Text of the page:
How disappointing.

Sep. 19 2011 11:15 AM

Many below make excellent points. I'm a former government lawyer and saw firsthand the process of writing and enforcing provisions regulating businesses. I am by no means a cheerleader for all regulations. However, I also find it frightening when people go in and look at regulations, lacking any industry expertise or context, and proclaim them "stupid." Many regs that might look stupid to the untrained eye may actually have excellent reasons for existing. I'm not saying we should always blindly accept existing regulations -- many may have been important when created but are now obsolete due to changed technologies or industry practices, or may be out of step with changed societal views -- but we do need to do our homework before jettisoning them. Look at the legislative history, talk to regulators who were around when the provisions were created, etc. -- get some context. It may be that the provision now appears "stupid" because it has done such a good job of eliminating a problem that no one is even aware the problem ever existed. That is to say, the apparent stupidity of a provision may actually demonstrate its efficacy!
I tuned in late to the segment and don't know if this was mentioned, but I quickly googled this guest and also see he's a big advocate of tort reform. Another terrible idea, particularly in combination with reducing regulation. What this guy really wants is a field day for businesses! Why not bring back child labor while we're at it? Having been on the inside, I've seen just how inadequate government regulation is, even in its current state, to keeping businesses honest. Government agencies do not have the resources to enforce the laws and regs on the books. Citizens need access to the courts to keep businesses accountable.
I say, if you're going to cut regs, then EXPAND the court system and make it easier for people to sue. OR, if you want to put up more barriers to civil justice, throw money at government agencies so they can step up enforcement. You cannot tie regulators' hands at the same time you limit access to the courts. A commenter below mentioned the Triangle Shirtwaist incident -- this guest is begging for more of those.

Sep. 19 2011 11:12 AM
Howard Edelman

On the comment that education costs for special needs kids costs much more than what we spend on "gifted" students. He thought this is unfair or not appropriate. I guess he would like to also blame the parents of the special needs kids for their "bad genes" - a trend many would like to promote. Then maybe we would not have to spend public funds on those with special needs - after all, as the speacker said, we can't make everything perfect.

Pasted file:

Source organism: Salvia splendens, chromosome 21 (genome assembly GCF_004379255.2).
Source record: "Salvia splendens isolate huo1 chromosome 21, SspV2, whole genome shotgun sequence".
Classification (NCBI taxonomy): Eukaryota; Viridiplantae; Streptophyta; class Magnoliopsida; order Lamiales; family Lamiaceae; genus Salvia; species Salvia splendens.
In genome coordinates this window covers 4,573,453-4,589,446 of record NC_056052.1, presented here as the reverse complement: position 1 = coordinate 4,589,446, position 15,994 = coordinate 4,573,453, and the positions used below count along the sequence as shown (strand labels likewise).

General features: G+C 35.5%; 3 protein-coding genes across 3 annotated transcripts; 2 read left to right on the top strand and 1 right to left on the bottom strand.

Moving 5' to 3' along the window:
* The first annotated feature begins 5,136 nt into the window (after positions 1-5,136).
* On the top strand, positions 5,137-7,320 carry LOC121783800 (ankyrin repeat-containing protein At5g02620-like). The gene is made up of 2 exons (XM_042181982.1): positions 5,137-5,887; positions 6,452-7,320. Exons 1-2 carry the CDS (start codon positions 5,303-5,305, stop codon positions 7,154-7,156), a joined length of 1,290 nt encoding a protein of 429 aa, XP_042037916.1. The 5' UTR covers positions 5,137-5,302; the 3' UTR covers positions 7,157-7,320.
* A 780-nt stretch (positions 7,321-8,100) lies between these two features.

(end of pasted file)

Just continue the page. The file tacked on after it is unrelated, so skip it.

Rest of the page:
I believe this is an important part of the safety net and also a good investment in the long run!

Sep. 19 2011 11:01 AM
Nick from UWS

Yet, the topic of specious and gratuitous over regulation and profit-driven litigation is a very valid and important one.

Sep. 19 2011 11:00 AM
Nick from UWS

@Ansje from Brooklyn:

Well HEELED. Well HEELED companies and individuals.

Sep. 19 2011 10:54 AM
Peter Harris from Manhattan

Bad segment - bad premise. What to some may seem "common sense" is a loophole to lawyers. Regulation that is specific is generally driven by a specific case where people have been injured or died, rather than "some bureaucrat making up regulations". Corporations aren't "diverted" by regulations, but are focussed by regulations. No regulation mean that if the cost of keeping someone safe is more than the cost if it all goes wrong - they will not use "common sense".

Sep. 19 2011 10:52 AM

The guest commented on disability regulations, saying that not all apartments should have wheelchair accessible kitchens. But no one intends to become disabled.

When I moved into my apartment 40 years ago, I was not disabled - and didn't think about it. Now I need a wheelchair. Fortunately, my apartment is wheelchair accessible. Had I needed to move into one, however, I would have had to wait years.

When my husband and I had our wedding dinner decades ago, I was not disabled - and the ADA rules for accessible bathrooms did not exist. Later, I needed an accessible bathroom; the same restaurant installed one - but in fact used it to store linens and extra chairs. So my husband and I could no longer go back for our anniversaries.

Sep. 19 2011 10:51 AM
DarkSymbolist from NYC!


Exactly and I feel like a child would know this and yet Brian has this guy on as if he has some kind of valid point or something profound to say. Why give this kind of stupidity a voice? I just don't get it, I really, really don't....

Sep. 19 2011 10:50 AM

For an expert who has written a book on this topic, I was somewhat disappointed in the examples the author used to indicate unnecessary regulations.

Lighting stairwells? There's even a question as to whether it should be regulated? Were it up to some building owners, businesses, even the level of lighting would be so low as to be worthless or dangerous.